She has also integrated her email marketing into her client relationship management (CRM) system, which notifies her automatically of who she needs to reach out to, as well as when and why.

This relates to one of the biggest benefits of digital communication for luxury agents: the ability to collect and analyze data, and track campaign success in real time.

How readers respond to your emails can show you how to adjust and tailor them in the future. “I fully understand the power of email marketing due to a recent ask for help I made on behalf of a charitable event,” notes Sturges. “The email became the most shared of the month and I even had clients calling to ask what more they could do.” It’s capabilities like these that enable top agents to differentiate themselves and ensure that email remains a reliable, versatile tool for delivering value to a large and diverse network.

 

Skylar Champion
Global Real Estate Advisor
Briggs Freeman Sotheby’s International Realty

 

Nikki Sturges
Global Real Estate Advisor
Daniel Gale Sotheby’s International Realty

 

Source: 3 tips to create email marketing your clients will actually read – Inman

Market Watch

Curious about the market in Western Montana?

Glacier Sotheby’s International Realty puts together Quarterly and Annual Market Reports to keep current and potential real estate buyers and sellers informed.

Click the images below to see the 4th Quarter and Year-End Reports for 2019.

4Q`19 Market Reports_Final_Page_01


 

Year-End 2019 Report_Lakeside_Page_01

CES 2020 | 5 High-Tech Picks From the 2020 Consumer Electronics Show 

As is always the case, the start of a new year brings us another incredible showing from the tech industry at the Consumer Electronics Show (CES). Further deepening the integration of technology into our lives, the world’s innovators in fitness, home security, automobiles, and more delivered truly stunning products to the show floor in Las Vegas. Join us as we explore 5 tech-fueled debuts from this year’s show.

Fitness

Photo: Amazfit

Home fitness has long been a staple space for many homes around the world. Companies like NordicTrack and ProForm have been producing exercise equipment for in-home use, but when Peloton and MIRROR burst on to the scene in the last decade, these brands showed fitness enthusiasts how they could bring workout classes home with them like never before.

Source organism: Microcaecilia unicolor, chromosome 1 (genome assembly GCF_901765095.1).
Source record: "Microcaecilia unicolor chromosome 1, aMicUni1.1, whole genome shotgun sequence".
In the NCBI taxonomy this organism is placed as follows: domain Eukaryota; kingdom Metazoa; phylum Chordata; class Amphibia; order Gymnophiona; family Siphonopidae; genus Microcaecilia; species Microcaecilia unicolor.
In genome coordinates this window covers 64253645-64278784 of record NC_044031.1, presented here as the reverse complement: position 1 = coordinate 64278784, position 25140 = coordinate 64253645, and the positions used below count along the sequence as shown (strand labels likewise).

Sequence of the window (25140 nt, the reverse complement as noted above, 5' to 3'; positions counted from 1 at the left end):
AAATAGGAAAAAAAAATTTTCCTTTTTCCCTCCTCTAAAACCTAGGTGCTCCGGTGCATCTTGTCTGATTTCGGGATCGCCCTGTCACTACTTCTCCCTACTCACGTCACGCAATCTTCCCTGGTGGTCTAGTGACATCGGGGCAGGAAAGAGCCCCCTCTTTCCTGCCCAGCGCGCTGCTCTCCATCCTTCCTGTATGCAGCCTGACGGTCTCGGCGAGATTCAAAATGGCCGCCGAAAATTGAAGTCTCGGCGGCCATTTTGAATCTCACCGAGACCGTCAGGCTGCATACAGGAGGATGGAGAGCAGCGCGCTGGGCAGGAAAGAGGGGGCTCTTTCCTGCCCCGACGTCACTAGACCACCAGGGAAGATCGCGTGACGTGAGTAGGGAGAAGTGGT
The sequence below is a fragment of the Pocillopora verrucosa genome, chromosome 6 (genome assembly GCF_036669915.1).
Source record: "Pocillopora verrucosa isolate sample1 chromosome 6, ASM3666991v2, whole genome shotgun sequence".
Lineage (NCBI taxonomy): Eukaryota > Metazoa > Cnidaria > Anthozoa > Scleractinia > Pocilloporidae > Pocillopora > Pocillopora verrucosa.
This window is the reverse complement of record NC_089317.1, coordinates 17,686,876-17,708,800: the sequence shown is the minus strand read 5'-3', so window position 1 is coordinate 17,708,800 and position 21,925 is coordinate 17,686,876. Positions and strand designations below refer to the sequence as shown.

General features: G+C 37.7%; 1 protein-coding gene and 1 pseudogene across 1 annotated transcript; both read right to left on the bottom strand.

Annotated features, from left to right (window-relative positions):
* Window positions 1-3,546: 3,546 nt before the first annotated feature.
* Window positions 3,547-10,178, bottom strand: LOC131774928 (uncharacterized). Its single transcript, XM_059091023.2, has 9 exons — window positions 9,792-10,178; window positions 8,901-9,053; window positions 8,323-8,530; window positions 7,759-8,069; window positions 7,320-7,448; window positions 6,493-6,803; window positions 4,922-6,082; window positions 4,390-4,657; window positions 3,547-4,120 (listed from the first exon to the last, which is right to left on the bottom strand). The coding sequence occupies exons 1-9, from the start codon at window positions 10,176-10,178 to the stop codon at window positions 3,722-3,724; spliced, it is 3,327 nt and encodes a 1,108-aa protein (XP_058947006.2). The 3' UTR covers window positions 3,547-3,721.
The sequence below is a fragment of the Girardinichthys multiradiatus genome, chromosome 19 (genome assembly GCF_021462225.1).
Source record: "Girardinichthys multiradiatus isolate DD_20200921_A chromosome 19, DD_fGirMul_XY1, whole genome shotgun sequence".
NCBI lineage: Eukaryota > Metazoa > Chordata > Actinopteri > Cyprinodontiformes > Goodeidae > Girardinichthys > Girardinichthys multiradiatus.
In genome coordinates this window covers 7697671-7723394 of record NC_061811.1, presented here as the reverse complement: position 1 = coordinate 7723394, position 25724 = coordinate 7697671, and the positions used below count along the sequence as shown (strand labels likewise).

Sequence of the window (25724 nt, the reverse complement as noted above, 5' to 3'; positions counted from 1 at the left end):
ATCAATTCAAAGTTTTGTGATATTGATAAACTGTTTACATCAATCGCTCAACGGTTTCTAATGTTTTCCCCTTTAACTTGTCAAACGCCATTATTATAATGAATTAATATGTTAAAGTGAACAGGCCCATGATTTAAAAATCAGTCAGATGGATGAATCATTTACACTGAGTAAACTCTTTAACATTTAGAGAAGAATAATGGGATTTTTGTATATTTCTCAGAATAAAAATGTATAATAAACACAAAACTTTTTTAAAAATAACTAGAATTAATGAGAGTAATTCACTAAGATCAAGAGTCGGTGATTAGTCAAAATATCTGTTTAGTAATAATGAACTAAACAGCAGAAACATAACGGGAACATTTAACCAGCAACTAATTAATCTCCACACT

In 2020 Amazfit, known for their fitness wearables, introduced their “Home Studio” offering. Debuted at CES, the Amazfit Home Studio features an immersive 43” HD Screen and 3D TOF camera system, high-end slat belt treadmill, surround sound customized JBL speakers, and classes on-demand.

Home Entertainment

Photo: Samsung

According to Nielsen, the average American spends more than 1,800 hours a year watching TV. It’s no surprise that with numbers like that, TV and TV-connected device manufacturers often play a large role at CES; this year was no different. Among the many entries in this category, Samsung’s cutting-edge 8K QLED line offers a true glimpse into the next generation of ultra-high definition. Shockingly thin, with remarkable sound technology and built-in AI, these 8K sets represent a strong example of a household name pushing the envelope in what’s possible in their field.

Autos

Photo: Lamborghini

Whether you are a commuter, collector, or self-advertised “gear head,” automobiles are an undeniable part of our lives. While companies like Tesla are focused on revolutionizing the industry itself, others are looking to make an already luxurious or enjoyable experience all the more so. Enter the Lamborghini Huracán EVO – the Italian luxury car maker’s tech and power driven dream car. Starting at $267,000 and available now, this Alexa-enabled powerhouse of a car goes from 0-60mph in less than 3 seconds and has a top speed of 202mph.

Home Security

Photo: Ring

Most stats place a home burglary occurring every 13 seconds in the United States – this unsurprisingly places home security high on the list of must-haves for home owners. Acquired by Amazon in 2018 for more than $1 billion, Ring  offers doorbells, cameras, and whole-home security systems – all of which are among the more popular choices when looking into home security options. With an impressive setup on the CES show floor, Ring widened their already broad offering of smart-home tech. Ring introduced their smart LED bulb and hub, solar-powered external lights, the Access Controller Pro for opening gates remotely, and hinted at their new X-Line – a premium offering with more details to come.